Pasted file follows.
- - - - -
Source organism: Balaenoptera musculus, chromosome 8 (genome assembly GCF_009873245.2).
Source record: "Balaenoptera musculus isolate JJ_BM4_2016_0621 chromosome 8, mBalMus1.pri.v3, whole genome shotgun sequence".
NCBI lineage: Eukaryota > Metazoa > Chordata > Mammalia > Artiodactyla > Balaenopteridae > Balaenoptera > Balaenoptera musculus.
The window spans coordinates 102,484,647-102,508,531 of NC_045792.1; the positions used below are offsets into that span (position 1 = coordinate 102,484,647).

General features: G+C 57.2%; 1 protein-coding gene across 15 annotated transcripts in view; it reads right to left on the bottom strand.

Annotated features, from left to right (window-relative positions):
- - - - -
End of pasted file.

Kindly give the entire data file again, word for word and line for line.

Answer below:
Source organism: Balaenoptera musculus, chromosome 8 (genome assembly GCF_009873245.2).
Source record: "Balaenoptera musculus isolate JJ_BM4_2016_0621 chromosome 8, mBalMus1.pri.v3, whole genome shotgun sequence".
NCBI lineage: Eukaryota > Metazoa > Chordata > Mammalia > Artiodactyla > Balaenopteridae > Balaenoptera > Balaenoptera musculus.
The window spans coordinates 102,484,647-102,508,531 of NC_045792.1; the positions used below are offsets into that span (position 1 = coordinate 102,484,647).

General features: G+C 57.2%; 1 protein-coding gene across 15 annotated transcripts in view; it reads right to left on the bottom strand.

Annotated features, from left to right (window-relative positions):